Recently, more than 60 members of the Pingry community, from all three divisions, gathered on Zoom for the school's first-ever HBCU alumni panel. Six Pingry graduates shared their experiences—here's what they had to say.
Poetry, dancing, visual art, food, fashion . . . for Pingry's celebration of Black History Month, Middle and Upper School students were treated to a video that explores and celebrates many aspects of Black culture. The theme: We Are Pingry, Too: Black Strength, Beauty, and Success Through Time.*
Notably, the video is not just an overview of Black culture and history—it also represents the Black community at Pingry. In various segments, the video presents photos of Black students, faculty, and staff; students dancing to "Formation" by Beyoncé; reflections on what Blackness means to members of the community; and dishes cooked and judged by students ("Is it smackin' or lackin'?"). The video also shares reflections on the importance of supporting Black-owned businesses (from business owners who have personal connections to members of the community); a profile of Black painter Titus Kaphar; students modeling Black fashion over the decades; a history of Black hair; and some thoughts to complete the sentence, "When I see Black, I see . . ."
"We asked the students how they wanted to be celebrated this year," says Bria Barnes, Middle School English Teacher and Middle School Assistant Director of Diversity, Equity, and Inclusion. "We asked them what they wanted the larger community to know about their varied experiences, many different cultures, and more . . . This year's theme is a clear message that building community and a clear sense of belonging for all students is essential here at Pingry."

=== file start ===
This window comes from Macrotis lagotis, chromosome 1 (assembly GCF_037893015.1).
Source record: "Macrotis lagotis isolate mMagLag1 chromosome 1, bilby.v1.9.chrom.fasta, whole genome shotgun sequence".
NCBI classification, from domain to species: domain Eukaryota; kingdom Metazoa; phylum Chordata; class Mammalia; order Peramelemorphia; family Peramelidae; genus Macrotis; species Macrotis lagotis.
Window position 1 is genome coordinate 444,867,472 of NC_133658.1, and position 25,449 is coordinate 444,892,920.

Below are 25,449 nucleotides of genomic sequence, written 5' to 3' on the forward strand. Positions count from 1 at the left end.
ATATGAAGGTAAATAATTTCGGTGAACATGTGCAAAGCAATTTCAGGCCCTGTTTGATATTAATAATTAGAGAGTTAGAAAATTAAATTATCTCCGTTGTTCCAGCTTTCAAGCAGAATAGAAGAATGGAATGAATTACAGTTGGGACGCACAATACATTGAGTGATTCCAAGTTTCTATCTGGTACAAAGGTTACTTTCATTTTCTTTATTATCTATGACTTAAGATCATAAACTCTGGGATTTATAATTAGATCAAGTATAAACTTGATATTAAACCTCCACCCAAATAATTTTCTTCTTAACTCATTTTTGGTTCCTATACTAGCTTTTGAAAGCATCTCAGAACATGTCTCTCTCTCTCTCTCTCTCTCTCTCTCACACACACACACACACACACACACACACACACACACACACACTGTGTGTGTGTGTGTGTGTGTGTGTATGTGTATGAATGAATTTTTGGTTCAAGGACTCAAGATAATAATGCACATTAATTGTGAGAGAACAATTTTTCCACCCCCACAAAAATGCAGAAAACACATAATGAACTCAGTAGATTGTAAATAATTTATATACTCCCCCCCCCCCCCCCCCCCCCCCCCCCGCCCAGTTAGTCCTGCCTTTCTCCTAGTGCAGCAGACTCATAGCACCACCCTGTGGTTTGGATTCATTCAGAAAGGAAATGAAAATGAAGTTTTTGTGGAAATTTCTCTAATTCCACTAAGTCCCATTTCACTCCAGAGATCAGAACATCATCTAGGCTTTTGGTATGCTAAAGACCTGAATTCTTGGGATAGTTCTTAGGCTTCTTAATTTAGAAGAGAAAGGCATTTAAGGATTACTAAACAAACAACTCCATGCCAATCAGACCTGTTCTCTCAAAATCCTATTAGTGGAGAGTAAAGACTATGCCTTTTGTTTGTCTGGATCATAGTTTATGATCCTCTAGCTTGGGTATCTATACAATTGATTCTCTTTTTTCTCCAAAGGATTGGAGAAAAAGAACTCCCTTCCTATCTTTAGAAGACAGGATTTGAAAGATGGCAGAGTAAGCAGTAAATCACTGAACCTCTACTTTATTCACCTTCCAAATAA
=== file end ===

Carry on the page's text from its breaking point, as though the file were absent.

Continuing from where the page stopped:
Also, on the Basking Ridge Campus, the C. B. Newton Library displayed photos submitted by Black families in all three divisions of the Pingry community.
At the Lower School, the curriculum for each grade was enhanced with lessons, projects, and readings for Black History Month. These included the "I am unique" project to talk about skin color (K); the importance of having a voice (1); Black History books during workshops and social studies (2); Freedom Quilts (3); Amanda Gorman's poem "The Hill We Climb" from the Presidential Inauguration (4 and 5); the contributions of Black musicians (Music); the identity and interests of African American scientists and engineers beyond white coats and science labs (Science); African American ballet dancer Misty Copeland (K-2 Drama); and a bird unit about African American author and ornithologist Dr. J. Drew Lanham (Kindergarten Science and Art collaboration). Plus, parents participated in virtual readings for the African American Read-In, which the Lower School Library hosted as part of the National African American Read-In. The goal of the event is to make literature a significant part of Black History Month and to celebrate the works of African American authors.
Bria Barnes, Middle School English Teacher and Middle School Assistant Director of Diversity, Equity, and Inclusion
Camille Bonds, Digital Communications Specialist
Melody Boone, Middle and Upper School Visual Arts Teacher
Alexa López, Upper School Spanish Teacher and Upper School Assistant Director of Diversity, Equity, and Inclusion
Taunita Stephenson, Associate Athletics Director; Diversity, Equity, and Inclusion Coordinator for Athletics
Pictured: In the C. B. Newton Library on the Basking Ridge Campus, a display of photos of Black families in the Pingry community
Contact: Greg Waxberg '96, Communications Writer, Editor of The Pingry Review